The magma that rises from the mantle, forming new islands, may blast more than it bubbles. Where those plumes of magma originate — at the core-mantle boundary or the mantle-crust boundary — and how fast they rise to the surface are still open questions among volcanologists. But now a new study of minerals from the volcano Mauna Loa on the Big Island of Hawaii suggests that some elements made a 2,900-kilometer-long journey from the core-mantle boundary to Earth’s surface in as little as half a million years — quadruple the speed found by previous studies. Continue reading Mantle Recycles Far Faster Than Thought
Northern Europe may have gotten stormier since the late Victorian Era. Looking at a fresh analysis of old atmospheric pressure data, researchers found that the annual number of windy days may have risen by one to five days per century in parts of northern Europe, and the intensity of such storms may have grown too. Continue reading Extreme Weather More Frequent in Northern Europe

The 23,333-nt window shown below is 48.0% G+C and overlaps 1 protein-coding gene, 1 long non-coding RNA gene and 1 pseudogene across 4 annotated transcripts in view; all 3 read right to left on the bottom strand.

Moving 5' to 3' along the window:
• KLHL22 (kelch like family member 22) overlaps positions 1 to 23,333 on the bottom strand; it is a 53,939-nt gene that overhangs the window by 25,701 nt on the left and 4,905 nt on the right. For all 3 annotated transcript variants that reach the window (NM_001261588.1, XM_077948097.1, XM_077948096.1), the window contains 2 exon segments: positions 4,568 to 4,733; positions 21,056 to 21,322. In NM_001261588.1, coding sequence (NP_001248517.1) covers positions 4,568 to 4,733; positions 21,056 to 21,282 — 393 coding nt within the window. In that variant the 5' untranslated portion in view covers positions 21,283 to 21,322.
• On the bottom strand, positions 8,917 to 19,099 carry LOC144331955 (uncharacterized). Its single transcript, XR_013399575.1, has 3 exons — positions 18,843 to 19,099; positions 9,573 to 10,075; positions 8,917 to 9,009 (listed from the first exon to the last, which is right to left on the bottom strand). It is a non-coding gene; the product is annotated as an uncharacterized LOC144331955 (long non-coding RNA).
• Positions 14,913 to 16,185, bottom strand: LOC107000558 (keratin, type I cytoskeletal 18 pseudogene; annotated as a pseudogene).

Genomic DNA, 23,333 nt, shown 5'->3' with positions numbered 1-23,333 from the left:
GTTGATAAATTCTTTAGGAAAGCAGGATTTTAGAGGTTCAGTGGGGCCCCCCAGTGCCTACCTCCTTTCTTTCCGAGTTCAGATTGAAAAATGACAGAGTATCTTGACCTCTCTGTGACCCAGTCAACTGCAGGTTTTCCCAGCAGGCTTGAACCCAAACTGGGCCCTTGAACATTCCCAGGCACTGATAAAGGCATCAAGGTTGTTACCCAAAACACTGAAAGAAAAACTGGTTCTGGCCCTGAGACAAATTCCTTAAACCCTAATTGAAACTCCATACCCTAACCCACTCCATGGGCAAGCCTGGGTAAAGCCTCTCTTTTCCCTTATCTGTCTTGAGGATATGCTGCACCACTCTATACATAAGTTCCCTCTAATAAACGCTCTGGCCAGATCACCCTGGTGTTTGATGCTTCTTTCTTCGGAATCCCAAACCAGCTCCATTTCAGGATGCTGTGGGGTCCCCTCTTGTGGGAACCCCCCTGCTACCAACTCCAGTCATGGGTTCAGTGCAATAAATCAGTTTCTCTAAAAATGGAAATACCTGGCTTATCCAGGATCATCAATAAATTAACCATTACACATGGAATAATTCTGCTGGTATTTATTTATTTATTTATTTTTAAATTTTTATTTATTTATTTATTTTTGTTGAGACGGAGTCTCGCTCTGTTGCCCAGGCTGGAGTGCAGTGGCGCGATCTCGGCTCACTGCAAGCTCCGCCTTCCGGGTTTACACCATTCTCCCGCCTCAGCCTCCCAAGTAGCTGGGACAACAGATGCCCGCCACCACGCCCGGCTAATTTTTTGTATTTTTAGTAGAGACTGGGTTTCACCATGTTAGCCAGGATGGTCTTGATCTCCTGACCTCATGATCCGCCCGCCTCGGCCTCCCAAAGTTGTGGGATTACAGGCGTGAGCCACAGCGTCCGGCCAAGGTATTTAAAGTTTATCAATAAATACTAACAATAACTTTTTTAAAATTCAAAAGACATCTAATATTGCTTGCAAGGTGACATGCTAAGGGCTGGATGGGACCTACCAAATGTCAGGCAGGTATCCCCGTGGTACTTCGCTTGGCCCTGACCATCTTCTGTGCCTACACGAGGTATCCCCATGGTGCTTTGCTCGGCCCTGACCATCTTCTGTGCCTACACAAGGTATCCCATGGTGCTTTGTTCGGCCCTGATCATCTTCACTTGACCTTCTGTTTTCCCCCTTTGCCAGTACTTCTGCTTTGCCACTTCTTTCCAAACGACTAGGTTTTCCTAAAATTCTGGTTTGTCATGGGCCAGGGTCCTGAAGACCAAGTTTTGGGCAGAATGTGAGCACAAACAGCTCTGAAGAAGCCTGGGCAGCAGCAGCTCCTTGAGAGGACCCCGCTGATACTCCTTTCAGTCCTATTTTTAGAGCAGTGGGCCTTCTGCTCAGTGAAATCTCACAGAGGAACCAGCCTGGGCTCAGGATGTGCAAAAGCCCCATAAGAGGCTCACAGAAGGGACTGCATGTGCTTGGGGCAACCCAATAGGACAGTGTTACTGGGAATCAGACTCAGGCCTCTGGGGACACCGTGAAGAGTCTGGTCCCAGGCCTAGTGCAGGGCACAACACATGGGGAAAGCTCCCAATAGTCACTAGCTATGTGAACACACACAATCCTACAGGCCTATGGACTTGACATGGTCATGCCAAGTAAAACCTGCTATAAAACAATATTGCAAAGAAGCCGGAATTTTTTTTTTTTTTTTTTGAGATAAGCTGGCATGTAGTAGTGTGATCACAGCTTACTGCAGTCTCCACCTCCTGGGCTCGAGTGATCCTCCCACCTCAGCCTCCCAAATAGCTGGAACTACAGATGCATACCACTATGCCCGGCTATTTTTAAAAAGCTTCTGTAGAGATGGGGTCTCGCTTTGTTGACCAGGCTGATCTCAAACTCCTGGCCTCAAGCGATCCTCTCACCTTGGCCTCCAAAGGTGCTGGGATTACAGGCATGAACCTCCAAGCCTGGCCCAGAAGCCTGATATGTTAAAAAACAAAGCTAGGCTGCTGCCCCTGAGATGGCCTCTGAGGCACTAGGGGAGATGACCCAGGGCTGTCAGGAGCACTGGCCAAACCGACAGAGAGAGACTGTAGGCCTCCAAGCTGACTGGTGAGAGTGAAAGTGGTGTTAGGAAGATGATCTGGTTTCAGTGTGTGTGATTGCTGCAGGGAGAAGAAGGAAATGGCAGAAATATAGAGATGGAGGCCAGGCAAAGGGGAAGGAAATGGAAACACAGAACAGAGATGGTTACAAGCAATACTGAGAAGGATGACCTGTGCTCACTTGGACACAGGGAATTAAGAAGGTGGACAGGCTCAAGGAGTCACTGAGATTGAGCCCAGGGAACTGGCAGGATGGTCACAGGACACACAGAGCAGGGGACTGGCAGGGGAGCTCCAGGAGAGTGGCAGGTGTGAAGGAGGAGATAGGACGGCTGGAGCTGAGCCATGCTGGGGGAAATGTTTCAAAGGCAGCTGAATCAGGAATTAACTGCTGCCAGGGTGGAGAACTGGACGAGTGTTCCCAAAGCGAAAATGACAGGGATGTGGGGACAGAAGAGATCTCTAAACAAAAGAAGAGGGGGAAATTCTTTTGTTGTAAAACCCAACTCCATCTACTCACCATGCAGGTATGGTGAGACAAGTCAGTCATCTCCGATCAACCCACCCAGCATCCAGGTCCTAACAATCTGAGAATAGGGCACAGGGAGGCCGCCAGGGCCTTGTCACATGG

Researchers are taking the long view, combined with a birds’-eye view, of Venice’s salt marshes to try to preserve them from rising seawater. They are relying on aerial photographs that reveal the wetlands’ changing shape. Continue reading Birds’ Eye “Movie” Might Help Venice Marshland
A pair of mineral clues recently found in a fossil seafloor may be signs that ancient bacteria helped create banded iron formations — Precambrian-aged sedimentary rocks known for their vibrant, reddish- brown-colored thin layers — that researchers use to reconstruct ancient interactions between the atmosphere, the ocean and the seafloor.